Sub-prime credit cards are not recommended except as a last resort for the reason that they charge interest through the roof. But if you look at the situation from the point of view of the credit card company, they are taking a huge risk by lending credit to a person who has a history of not managing his/her finances properly. In other words, the chances of you not being able to pay back their dues are very high. That justifies the high interest rates that sub-prime credit cards charge consumers.

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Search for credit cards for bad credit

Certain banks and credit card companies have come out with credit cards that are specifically meant for people with a poor credit score. These credit cards may not come with any frills and advantages, but at least you can obtain a credit card for your necessities. Be warned that these cards will have a much higher rate of interest than the regular credit cards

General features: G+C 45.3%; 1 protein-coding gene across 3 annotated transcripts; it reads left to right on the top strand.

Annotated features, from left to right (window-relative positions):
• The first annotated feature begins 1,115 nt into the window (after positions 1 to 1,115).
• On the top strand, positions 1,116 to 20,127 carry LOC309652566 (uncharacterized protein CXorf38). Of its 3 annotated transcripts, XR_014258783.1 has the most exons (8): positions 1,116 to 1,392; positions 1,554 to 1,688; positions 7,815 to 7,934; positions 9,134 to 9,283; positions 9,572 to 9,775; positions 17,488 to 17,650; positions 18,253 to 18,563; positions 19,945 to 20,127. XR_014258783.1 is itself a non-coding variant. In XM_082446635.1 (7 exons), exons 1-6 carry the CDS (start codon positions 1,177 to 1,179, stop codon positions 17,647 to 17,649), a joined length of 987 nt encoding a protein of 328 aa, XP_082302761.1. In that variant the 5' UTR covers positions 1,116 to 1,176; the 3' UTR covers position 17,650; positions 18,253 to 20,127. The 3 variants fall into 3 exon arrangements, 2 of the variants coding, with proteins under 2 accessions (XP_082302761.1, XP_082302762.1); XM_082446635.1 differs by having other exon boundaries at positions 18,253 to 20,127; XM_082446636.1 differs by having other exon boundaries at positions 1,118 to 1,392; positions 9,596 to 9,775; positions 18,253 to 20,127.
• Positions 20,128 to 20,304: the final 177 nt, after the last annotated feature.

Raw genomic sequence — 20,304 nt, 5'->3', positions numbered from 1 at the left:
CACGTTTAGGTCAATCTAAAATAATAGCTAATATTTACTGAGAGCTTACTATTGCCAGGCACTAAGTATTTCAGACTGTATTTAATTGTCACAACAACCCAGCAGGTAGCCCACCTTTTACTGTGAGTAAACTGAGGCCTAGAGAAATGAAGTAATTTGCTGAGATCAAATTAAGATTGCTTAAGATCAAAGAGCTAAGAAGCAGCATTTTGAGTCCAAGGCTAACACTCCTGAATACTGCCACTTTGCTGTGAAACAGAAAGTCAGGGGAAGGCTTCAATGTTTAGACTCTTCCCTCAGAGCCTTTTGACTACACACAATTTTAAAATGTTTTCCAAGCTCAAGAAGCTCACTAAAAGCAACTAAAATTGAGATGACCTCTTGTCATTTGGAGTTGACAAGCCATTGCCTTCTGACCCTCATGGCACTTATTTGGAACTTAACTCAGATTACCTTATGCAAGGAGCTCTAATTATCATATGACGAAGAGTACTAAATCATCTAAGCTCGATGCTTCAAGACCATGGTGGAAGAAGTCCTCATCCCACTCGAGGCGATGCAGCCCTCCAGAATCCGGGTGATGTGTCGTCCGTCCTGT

The best thing you can do when you have a bad credit score, is to take immediate measures to improve your score. Otherwise you will be stuck for life without any chance of obtaining good credit card offers.

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Amazing Ways to Improve your Credit Score

By Dr. Kavita

Your credit score is a crucial factor that can be a determining factor in so many things in your life. Having to live with poor credit score is nothing short of a nightmare because you start realizing that a major part of your financial life gets limited and restricted.